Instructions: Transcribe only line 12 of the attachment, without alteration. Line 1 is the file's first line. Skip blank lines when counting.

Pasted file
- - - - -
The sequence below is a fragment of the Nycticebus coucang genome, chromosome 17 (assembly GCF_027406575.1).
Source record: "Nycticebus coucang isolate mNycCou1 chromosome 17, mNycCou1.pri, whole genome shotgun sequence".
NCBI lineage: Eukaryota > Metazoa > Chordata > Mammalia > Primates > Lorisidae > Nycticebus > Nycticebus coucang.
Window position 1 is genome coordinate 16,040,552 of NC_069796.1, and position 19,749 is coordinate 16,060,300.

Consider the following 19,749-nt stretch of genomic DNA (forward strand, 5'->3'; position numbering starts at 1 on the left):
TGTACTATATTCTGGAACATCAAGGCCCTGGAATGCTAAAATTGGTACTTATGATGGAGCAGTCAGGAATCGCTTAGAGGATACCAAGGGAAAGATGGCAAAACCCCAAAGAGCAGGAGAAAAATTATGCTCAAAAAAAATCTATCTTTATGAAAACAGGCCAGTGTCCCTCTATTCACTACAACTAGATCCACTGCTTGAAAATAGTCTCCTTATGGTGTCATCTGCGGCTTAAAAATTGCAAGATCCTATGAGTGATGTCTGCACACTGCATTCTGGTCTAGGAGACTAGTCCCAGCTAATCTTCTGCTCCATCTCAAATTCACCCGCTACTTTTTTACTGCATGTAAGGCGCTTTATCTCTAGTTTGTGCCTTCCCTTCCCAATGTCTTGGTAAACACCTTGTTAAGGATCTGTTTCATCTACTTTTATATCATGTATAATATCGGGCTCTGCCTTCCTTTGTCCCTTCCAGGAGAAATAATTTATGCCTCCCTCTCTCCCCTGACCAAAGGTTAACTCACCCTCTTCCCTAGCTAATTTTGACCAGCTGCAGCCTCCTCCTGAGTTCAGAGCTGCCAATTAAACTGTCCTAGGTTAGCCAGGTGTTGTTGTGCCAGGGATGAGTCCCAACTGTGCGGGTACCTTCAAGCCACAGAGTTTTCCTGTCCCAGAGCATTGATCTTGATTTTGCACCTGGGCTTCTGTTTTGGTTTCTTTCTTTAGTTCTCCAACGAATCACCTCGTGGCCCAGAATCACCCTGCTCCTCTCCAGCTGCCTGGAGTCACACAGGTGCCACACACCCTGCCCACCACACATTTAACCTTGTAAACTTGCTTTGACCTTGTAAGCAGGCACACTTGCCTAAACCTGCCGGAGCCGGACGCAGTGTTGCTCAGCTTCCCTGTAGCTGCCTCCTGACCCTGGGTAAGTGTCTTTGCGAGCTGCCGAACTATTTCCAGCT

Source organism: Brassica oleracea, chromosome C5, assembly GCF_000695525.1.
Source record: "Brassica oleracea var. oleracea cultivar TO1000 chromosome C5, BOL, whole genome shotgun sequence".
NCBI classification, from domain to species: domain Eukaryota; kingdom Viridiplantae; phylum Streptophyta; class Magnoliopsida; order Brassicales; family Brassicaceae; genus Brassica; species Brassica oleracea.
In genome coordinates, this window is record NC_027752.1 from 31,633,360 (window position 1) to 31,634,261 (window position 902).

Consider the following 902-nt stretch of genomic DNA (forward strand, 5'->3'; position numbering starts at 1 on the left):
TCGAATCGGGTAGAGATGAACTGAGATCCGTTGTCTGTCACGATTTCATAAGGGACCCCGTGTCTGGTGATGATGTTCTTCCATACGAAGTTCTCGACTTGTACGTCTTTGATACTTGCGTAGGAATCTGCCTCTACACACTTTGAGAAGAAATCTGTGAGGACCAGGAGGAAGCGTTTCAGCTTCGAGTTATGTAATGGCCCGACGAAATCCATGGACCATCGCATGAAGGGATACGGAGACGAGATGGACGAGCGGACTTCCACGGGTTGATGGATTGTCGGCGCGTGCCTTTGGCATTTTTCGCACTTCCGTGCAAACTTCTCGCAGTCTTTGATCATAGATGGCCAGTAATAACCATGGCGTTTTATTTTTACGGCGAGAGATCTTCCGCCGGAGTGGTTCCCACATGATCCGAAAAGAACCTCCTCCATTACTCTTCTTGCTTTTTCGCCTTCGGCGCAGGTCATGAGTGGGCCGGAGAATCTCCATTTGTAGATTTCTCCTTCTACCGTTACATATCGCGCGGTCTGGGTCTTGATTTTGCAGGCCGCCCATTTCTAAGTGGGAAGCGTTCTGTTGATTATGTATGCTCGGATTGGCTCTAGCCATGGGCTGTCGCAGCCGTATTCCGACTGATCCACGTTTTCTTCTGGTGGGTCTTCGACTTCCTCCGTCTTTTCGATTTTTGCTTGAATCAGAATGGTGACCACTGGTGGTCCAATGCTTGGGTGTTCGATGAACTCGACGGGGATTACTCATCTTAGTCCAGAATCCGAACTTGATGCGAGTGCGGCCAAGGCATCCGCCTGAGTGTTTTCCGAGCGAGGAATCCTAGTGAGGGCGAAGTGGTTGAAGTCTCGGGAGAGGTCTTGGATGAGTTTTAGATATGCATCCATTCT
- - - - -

TCGAATCGGGTAGAGATGAACTGAGATCCGTTGTCTGTCACGATTTCATAAGGGACCCCGTGTCTGGTGATGATGTTCTTCCATACGAAGTTCTCGACTTGTACGTCTTTGATACTTGCGTAGGAATCTGCCTCTACACACTTTGAGAAGAAATCTGTGAGGACCAGGAGGAAGCGTTTCAGCTTCGAGTTATGTAATGGCCCGACGAAATCCATGGACCATCGCATGAAGGGATACGGAGACGAGATGGACGAGCGGACTTCCACGGGTTGATGGATTGTCGGCGCGTGCCTTTGGCATTTTTCGCACTTCCGTGCAAACTTCTCGCAGTCTTTGATCATAGATGGCCAGTAATAACCATGGCGTTTTATTTTTACGGCGAGAGATCTTCCGCCGGAGTGGTTCCCACATGATCCGAAAAGAACCTCCTCCATTACTCTTCTTGCTTTTTCGCCTTCGGCGCAGGTCATGAGTGGGCCGGAGAATCTCCATTTGTAGATTTCTCCTTCTACCGTTACATATCGCGCGGTCTGGGTCTTGATTTTGCAGGCCGCCCATTTCTAAGTGGGAAGCGTTCTGTTGATTATGTATGCTCGGATTGGCTCTAGCCATGGGCTGTCGCAGCCGTATTCCGACTGATCCACGTTTTCTTCTGGTGGGTCTTCGACTTCCTCCGTCTTTTCGATTTTTGCTTGAATCAGAATGGTGACCACTGGTGGTCCAATGCTTGGGTGTTCGATGAACTCGACGGGGATTACTCATCTTAGTCCAGAATCCGAACTTGATGCGAGTGCGGCCAAGGCATCCGCCTGAGTGTTTTCCGAGCGAGGAATCCTAGTGAGGGCGAAGTGGTTGAAGTCTCGGGAGAGGTCTTGGATGAGTTTTAGATATGCATCCATTCT